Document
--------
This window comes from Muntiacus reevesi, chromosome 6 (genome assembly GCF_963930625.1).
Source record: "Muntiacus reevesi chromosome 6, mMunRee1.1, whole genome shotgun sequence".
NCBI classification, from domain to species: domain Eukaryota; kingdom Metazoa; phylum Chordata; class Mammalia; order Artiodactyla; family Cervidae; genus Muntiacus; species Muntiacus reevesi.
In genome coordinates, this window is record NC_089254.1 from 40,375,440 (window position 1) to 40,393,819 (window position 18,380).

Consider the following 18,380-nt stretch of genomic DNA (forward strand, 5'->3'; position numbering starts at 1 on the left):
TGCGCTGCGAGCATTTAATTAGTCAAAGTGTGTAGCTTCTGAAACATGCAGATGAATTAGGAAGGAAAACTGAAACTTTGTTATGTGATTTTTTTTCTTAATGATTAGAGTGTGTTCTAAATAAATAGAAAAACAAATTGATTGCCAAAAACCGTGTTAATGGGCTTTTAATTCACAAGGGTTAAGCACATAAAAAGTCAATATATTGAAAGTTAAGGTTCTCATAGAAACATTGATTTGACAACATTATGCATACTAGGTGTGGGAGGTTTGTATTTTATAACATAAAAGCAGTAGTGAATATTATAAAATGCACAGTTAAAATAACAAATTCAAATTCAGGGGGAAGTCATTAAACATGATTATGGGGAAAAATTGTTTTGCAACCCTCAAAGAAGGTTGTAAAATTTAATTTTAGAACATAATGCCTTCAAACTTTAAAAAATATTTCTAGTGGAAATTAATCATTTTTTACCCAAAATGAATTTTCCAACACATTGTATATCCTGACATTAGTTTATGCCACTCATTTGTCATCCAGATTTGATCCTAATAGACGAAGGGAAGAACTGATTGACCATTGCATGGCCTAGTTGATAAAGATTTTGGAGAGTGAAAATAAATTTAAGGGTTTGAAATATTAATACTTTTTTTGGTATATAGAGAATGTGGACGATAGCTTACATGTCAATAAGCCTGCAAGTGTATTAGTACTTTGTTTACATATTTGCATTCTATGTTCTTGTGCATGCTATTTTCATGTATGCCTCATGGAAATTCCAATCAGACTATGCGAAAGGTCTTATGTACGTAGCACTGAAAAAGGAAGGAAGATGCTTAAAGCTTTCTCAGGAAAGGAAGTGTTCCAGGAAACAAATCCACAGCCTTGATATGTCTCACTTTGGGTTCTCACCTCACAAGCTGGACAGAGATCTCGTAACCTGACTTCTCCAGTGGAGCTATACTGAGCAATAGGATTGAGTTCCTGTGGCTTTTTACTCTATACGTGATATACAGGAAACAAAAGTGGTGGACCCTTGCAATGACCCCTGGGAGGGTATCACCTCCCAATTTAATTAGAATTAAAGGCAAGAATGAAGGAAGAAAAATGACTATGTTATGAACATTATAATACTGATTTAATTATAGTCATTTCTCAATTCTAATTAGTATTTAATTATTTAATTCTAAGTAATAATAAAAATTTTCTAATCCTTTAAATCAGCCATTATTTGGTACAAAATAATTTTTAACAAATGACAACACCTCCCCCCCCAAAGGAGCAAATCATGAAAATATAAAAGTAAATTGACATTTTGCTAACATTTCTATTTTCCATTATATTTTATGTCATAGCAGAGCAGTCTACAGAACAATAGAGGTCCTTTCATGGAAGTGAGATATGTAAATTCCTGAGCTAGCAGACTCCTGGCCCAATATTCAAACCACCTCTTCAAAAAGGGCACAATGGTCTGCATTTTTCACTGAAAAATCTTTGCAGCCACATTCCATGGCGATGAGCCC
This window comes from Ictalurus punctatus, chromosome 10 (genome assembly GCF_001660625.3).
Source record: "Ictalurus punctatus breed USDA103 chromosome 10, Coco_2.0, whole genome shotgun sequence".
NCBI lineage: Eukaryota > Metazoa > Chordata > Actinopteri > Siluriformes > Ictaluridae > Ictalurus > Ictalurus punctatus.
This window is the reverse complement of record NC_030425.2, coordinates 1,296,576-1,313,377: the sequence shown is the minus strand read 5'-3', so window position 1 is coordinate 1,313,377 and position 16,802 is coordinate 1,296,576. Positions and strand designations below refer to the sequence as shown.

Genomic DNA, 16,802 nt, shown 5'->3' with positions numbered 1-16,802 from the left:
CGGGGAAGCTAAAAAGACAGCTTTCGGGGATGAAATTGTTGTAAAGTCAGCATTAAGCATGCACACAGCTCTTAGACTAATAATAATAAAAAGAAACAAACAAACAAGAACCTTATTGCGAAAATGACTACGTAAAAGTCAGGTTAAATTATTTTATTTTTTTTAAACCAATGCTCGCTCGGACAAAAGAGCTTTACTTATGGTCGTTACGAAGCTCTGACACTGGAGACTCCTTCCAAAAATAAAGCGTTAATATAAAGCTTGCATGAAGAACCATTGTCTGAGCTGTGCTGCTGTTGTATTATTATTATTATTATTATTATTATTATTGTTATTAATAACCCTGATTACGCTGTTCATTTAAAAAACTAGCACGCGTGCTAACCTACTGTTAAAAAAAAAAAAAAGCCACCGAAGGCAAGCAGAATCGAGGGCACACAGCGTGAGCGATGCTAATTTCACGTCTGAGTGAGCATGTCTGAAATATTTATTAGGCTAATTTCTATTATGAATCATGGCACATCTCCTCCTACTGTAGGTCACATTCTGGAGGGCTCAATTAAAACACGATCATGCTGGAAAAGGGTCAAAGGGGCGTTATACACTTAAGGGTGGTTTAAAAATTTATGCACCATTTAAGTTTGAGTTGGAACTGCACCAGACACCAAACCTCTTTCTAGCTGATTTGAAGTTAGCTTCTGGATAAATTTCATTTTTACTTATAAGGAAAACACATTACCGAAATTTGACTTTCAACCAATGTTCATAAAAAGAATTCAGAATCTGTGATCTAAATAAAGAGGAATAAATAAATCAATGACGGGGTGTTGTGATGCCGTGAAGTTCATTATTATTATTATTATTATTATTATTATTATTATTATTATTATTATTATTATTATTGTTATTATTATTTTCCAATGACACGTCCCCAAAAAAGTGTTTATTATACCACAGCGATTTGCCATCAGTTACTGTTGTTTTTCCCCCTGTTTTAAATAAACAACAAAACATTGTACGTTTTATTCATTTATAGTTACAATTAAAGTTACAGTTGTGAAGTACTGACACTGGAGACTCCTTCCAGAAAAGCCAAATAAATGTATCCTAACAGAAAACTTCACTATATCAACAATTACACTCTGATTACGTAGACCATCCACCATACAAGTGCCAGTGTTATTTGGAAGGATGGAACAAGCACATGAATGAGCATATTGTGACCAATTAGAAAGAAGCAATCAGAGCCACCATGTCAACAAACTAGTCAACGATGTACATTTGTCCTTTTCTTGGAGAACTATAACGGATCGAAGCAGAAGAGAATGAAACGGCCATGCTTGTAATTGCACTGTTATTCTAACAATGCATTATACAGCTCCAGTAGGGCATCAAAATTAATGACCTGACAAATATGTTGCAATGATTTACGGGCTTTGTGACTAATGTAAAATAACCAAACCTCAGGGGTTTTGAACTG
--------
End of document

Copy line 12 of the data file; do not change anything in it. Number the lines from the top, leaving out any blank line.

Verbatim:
CGGGGAAGCTAAAAAGACAGCTTTCGGGGATGAAATTGTTGTAAAGTCAGCATTAAGCATGCACACAGCTCTTAGACTAATAATAATAAAAAGAAACAAACAAACAAGAACCTTATTGCGAAAATGACTACGTAAAAGTCAGGTTAAATTATTTTATTTTTTTTAAACCAATGCTCGCTCGGACAAAAGAGCTTTACTTATGGTCGTTACGAAGCTCTGACACTGGAGACTCCTTCCAAAAATAAAGCGTTAATATAAAGCTTGCATGAAGAACCATTGTCTGAGCTGTGCTGCTGTTGTATTATTATTATTATTATTATTATTATTATTGTTATTAATAACCCTGATTACGCTGTTCATTTAAAAAACTAGCACGCGTGCTAACCTACTGTTAAAAAAAAAAAAAAGCCACCGAAGGCAAGCAGAATCGAGGGCACACAGCGTGAGCGATGCTAATTTCACGTCTGAGTGAGCATGTCTGAAATATTTATTAGGCTAATTTCTATTATGAATCATGGCACATCTCCTCCTACTGTAGGTCACATTCTGGAGGGCTCAATTAAAACACGATCATGCTGGAAAAGGGTCAAAGGGGCGTTATACACTTAAGGGTGGTTTAAAAATTTATGCACCATTTAAGTTTGAGTTGGAACTGCACCAGACACCAAACCTCTTTCTAGCTGATTTGAAGTTAGCTTCTGGATAAATTTCATTTTTACTTATAAGGAAAACACATTACCGAAATTTGACTTTCAACCAATGTTCATAAAAAGAATTCAGAATCTGTGATCTAAATAAAGAGGAATAAATAAATCAATGACGGGGTGTTGTGATGCCGTGAAGTTCATTATTATTATTATTATTATTATTATTATTATTATTATTATTATTATTATTATTATTGTTATTATTATTTTCCAATGACACGTCCCCAAAAAAGTGTTTATTATACCACAGCGATTTGCCATCAGTTACTGTTGTTTTTCCCCCTGTTTTAAATAAACAACAAAACATTGTACGTTTTATTCATTTATAGTTACAATTAAAGTTACAGTTGTGAAGTACTGACACTGGAGACTCCTTCCAGAAAAGCCAAATAAATGTATCCTAACAGAAAACTTCACTATATCAACAATTACACTCTGATTACGTAGACCATCCACCATACAAGTGCCAGTGTTATTTGGAAGGATGGAACAAGCACATGAATGAGCATATTGTGACCAATTAGAAAGAAGCAATCAGAGCCACCATGTCAACAAACTAGTCAACGATGTACATTTGTCCTTTTCTTGGAGAACTATAACGGATCGAAGCAGAAGAGAATGAAACGGCCATGCTTGTAATTGCACTGTTATTCTAACAATGCATTATACAGCTCCAGTAGGGCATCAAAATTAATGACCTGACAAATATGTTGCAATGATTTACGGGCTTTGTGACTAATGTAAAATAACCAAACCTCAGGGGTTTTGAACTG